Research Papers:

The side population of ovarian cancer cells defines a heterogeneous compartment exhibiting stem cell characteristics

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Oncotarget. 2014; 5:7027-7039. https://doi.org/10.18632/oncotarget.2053

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Maximilian Boesch _, Alain G. Zeimet, Daniel Reimer, Stefan Schmidt, Guenther Gastl, Walther Parson, Franziska Spoeck, Jiri Hatina, Dominik Wolf and Sieghart Sopper


Maximilian Boesch1,2, Alain G. Zeimet3, Daniel Reimer3, Stefan Schmidt1, Guenther Gastl1, Walther Parson4, Franziska Spoeck1,2, Jiri Hatina5, Dominik Wolf1,6,*, Sieghart Sopper1,2,*

1 Internal Medicine V, Innsbruck Medical University, Innsbruck, Austria

2 Tyrolean Cancer Research Institute, Innsbruck, Austria

3 Department of Gynecology and Obstetrics, Innsbruck Medical University, Innsbruck, Austria

4 Institute of Legal Medicine, Innsbruck Medical University, Innsbruck, Austria

5 Department of Biology and Biomedical Centre, Faculty of Medicine Pilsen, Charles University Prague, Pilsen, Czech Republic

6 Medical Clinic III, Oncology, Hematology and Rheumatology, University Clinic Bonn (UKB), Bonn, Germany

* These authors contributed equally to this work


Sieghart Sopper, email:

Keywords: Cancer stem cell, cancer-initiating cell, side population, ABC drug transporter, epithelial ovarian cancer, tumor heterogeneity

Received: March 3, 2014 Accepted: May 30, 2014 Published: June 1, 2014


Cancer stem cells (CSC) are believed to be involved in tumor evasion of classical antitumor therapies and have thus become an attractive target for further improvement of anticancer strategies. However, the existence and identity of CSC are still a matter of controversy. In a systematic screen of 13 ovarian cancer cell lines we show that cells with stem cell properties are reliably detectable as a minor population, characterized by ABC transporter expression resulting in the side population (SP) phenotype. In different cell lines, either ABCG2 or ABCB1 was found to be responsible for this effect. Purified SP cells featured virtually all characteristics of bona fide CSC, including clonogenicity, asymmetric division and high tumorigenicity in vivo. Using in-depth phenotyping by multicolor flow cytometry, we found that among the investigated ovarian cancer cell lines the SP compartment exhibits tremendous heterogeneity and is composed of multiple phenotypically distinct subpopulations. Thus, our study confirms previous results showing that CSC are contained within the SP. However, the exact identity of the CSC is still disguised by the high complexity of the CSC-containing compartment. Further functional studies are needed to determine whether a single cellular subset can unambiguously be defined as CSC or whether multiple stem cell-like cells with different properties coexist. Moreover, the observed heterogeneity may reflect a high level of plasticity and likely influences tumor progression, escape from immune-surveillance and development of resistance to anticancer therapies and should therefore be considered in the development of new treatment strategies.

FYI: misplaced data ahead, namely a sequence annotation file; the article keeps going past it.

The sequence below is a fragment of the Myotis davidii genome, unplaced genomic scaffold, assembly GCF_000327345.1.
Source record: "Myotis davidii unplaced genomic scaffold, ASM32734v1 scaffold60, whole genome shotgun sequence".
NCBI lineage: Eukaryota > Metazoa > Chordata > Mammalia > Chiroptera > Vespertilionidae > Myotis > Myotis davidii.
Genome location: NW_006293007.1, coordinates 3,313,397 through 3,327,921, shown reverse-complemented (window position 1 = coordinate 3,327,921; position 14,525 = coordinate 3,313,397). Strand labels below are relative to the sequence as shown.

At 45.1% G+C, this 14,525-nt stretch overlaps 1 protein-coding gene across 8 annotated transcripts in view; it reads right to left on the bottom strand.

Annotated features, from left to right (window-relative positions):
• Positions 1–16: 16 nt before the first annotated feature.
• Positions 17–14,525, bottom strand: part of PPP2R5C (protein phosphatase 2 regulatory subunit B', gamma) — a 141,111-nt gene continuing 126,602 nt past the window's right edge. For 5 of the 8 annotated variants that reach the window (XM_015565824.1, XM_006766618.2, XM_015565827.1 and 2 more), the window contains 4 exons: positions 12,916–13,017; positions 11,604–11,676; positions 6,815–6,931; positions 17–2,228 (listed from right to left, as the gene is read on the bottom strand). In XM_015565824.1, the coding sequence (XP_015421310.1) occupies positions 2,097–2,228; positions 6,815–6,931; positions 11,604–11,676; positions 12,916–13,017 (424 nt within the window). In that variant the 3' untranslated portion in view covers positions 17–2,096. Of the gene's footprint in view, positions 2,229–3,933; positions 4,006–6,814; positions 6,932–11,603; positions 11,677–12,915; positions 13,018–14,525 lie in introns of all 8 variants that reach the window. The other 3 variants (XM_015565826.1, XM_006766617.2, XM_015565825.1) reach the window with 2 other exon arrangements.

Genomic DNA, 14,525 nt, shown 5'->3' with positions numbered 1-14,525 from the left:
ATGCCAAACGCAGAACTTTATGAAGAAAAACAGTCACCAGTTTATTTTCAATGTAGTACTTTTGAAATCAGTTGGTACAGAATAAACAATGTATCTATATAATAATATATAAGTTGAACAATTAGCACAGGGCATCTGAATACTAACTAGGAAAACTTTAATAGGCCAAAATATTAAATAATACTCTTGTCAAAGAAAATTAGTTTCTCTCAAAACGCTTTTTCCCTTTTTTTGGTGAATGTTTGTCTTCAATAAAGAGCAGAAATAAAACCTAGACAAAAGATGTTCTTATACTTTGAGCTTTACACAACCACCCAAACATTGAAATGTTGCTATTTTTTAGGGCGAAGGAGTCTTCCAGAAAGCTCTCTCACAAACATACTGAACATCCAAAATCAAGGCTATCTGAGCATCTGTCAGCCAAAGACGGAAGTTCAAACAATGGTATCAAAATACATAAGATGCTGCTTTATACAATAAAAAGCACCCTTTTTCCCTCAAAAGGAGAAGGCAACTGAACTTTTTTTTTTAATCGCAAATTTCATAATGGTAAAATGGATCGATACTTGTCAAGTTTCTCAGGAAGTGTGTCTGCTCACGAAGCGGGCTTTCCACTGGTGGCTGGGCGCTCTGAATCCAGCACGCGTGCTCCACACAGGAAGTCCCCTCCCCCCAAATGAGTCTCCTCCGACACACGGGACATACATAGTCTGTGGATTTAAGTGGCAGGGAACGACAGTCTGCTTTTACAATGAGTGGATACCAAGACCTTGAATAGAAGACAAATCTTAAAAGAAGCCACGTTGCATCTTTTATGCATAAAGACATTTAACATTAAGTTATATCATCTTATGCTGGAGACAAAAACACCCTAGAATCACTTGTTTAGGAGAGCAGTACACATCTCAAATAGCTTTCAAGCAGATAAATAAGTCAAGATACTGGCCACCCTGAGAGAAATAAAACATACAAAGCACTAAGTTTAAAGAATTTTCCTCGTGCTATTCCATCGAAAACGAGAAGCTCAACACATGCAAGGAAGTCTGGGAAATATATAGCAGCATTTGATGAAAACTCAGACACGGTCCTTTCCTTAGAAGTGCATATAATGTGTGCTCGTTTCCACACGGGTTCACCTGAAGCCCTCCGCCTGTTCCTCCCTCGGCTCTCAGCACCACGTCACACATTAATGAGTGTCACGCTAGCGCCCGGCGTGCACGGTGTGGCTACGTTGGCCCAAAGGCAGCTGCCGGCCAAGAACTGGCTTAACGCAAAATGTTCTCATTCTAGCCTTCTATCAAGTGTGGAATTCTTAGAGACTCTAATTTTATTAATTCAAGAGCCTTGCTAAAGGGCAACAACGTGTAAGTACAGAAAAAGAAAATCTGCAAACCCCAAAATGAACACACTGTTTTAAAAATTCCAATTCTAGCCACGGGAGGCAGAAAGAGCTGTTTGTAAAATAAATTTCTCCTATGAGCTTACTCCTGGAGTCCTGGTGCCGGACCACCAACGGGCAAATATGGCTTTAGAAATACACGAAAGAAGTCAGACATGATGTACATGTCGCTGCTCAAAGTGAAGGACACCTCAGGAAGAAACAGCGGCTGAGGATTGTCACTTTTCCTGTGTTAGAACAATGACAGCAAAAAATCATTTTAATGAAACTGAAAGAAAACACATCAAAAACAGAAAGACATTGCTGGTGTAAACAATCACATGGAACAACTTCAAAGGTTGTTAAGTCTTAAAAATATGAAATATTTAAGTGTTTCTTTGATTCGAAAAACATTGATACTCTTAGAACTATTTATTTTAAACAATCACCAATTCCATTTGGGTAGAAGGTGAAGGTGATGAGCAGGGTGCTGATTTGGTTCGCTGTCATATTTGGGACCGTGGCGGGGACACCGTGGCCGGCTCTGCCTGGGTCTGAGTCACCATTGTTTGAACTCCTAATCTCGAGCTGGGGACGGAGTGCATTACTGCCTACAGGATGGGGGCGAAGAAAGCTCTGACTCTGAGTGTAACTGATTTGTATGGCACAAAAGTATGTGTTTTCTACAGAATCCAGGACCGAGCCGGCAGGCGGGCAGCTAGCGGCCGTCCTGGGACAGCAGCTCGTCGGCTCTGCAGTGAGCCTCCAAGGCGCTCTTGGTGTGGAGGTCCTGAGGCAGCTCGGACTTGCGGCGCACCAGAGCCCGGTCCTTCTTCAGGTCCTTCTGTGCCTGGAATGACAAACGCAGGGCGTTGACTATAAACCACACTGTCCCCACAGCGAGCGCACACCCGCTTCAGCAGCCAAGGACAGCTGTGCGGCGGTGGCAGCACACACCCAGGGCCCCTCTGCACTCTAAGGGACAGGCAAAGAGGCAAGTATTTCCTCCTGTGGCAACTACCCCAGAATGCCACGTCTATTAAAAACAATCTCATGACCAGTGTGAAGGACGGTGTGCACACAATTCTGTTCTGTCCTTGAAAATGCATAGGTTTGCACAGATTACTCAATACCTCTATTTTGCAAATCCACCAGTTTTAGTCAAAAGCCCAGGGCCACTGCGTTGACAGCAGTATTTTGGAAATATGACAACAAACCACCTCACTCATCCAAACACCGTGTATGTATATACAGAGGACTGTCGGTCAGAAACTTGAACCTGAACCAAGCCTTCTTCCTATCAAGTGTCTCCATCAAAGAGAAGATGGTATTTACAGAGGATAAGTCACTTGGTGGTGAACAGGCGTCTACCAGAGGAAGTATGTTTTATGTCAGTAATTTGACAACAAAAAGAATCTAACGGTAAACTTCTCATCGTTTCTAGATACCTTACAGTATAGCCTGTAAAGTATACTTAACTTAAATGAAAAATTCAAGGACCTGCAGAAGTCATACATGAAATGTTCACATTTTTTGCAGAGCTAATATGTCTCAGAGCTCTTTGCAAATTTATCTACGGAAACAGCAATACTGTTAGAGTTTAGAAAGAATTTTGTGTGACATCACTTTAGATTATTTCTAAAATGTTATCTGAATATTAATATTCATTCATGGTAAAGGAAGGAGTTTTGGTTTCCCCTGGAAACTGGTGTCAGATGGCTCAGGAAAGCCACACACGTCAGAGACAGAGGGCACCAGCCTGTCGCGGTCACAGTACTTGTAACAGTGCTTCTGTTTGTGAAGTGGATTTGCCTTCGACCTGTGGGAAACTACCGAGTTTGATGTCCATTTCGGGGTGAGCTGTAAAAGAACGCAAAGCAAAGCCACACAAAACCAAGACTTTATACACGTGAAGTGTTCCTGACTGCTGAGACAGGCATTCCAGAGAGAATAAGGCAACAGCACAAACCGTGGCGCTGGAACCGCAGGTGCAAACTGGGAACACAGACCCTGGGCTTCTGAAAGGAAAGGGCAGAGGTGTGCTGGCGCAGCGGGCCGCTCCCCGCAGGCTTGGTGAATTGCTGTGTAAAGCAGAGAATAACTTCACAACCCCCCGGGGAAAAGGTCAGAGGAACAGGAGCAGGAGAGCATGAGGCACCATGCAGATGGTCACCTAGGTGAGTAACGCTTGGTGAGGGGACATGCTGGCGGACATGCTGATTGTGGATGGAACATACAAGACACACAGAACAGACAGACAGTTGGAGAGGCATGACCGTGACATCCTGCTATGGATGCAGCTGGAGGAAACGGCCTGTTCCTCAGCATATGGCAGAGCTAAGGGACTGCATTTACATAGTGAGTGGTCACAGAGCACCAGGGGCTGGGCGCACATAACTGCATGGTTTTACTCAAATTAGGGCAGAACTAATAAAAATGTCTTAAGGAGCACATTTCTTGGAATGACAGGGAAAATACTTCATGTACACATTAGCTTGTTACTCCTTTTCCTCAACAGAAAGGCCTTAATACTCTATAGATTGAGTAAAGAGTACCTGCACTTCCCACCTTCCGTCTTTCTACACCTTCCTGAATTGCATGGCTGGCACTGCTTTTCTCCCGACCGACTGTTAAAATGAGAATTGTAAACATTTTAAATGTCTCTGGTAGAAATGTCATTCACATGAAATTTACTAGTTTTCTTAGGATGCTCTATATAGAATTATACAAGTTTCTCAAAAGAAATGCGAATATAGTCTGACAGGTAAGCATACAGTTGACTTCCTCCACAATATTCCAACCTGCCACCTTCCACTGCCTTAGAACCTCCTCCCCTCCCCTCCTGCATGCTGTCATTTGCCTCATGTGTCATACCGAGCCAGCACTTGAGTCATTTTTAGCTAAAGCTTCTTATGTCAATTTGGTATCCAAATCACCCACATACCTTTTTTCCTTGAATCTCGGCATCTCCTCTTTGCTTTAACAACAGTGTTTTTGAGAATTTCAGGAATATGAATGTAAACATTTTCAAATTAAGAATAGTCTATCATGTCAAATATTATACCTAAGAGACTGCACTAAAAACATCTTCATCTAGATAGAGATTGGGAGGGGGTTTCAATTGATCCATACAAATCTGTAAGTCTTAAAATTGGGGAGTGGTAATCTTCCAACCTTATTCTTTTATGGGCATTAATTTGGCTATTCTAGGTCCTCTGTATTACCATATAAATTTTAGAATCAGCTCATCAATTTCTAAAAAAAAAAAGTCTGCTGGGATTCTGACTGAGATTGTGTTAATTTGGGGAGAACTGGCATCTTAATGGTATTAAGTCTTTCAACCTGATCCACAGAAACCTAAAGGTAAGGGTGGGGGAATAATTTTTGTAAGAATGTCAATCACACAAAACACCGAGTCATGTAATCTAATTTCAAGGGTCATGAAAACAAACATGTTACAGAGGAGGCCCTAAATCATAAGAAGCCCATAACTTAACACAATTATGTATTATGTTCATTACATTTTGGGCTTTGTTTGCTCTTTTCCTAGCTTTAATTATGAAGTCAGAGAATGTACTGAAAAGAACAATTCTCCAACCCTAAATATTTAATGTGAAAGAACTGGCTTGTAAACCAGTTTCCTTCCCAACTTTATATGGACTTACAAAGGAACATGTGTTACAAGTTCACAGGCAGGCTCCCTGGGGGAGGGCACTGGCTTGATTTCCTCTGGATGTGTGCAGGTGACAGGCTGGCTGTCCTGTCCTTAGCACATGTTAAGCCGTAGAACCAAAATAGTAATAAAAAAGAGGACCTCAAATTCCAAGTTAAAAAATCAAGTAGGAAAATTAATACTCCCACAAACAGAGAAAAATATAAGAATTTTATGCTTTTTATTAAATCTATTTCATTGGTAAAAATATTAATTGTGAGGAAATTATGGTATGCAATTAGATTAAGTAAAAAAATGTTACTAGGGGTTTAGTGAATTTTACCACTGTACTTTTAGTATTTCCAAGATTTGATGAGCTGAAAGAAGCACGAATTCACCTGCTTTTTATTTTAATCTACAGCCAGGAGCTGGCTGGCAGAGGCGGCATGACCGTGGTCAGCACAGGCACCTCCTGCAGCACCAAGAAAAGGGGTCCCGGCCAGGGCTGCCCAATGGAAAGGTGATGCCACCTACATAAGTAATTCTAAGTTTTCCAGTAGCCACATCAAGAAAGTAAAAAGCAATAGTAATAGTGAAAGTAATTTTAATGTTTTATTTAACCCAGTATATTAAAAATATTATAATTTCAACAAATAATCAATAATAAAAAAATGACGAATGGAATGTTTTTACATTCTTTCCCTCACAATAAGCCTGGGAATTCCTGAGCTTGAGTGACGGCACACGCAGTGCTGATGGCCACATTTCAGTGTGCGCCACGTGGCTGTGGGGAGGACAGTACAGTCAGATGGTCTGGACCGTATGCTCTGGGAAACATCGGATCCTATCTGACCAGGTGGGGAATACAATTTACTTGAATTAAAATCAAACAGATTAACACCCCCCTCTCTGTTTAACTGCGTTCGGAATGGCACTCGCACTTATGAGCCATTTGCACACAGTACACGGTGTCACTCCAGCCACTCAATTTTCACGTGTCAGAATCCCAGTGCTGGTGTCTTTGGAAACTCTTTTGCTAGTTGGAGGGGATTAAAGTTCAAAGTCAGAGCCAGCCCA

Cancer stem cells (CSC), or cancer-initiating cells, define a population of cancer cells with unique functional properties. CSC have been implicated in both cancer initiation and metastatic spread during cancer progression [1, 2]. In addition, CSC have been shown to resist the efficacy of cytotoxic and targeted anticancer agents [3-5], potentially leading to disease recurrence. However, the identity of CSC still remains to be defined in detail in many solid tumor entities, hampering progress towards the development of CSC-directed therapeutics.

Ovarian cancer is a tumor entity in which most patients respond favorably to primary treatment, thereby achieving clinical remission [6]. Yet, the majority will experience disease recurrence with concurrent acquisition of drug resistance and fatal outcome [7]. This clinical behavior of ovarian cancer suggests that this malignancy might be a prototypical stem cell-driven tumor type [8].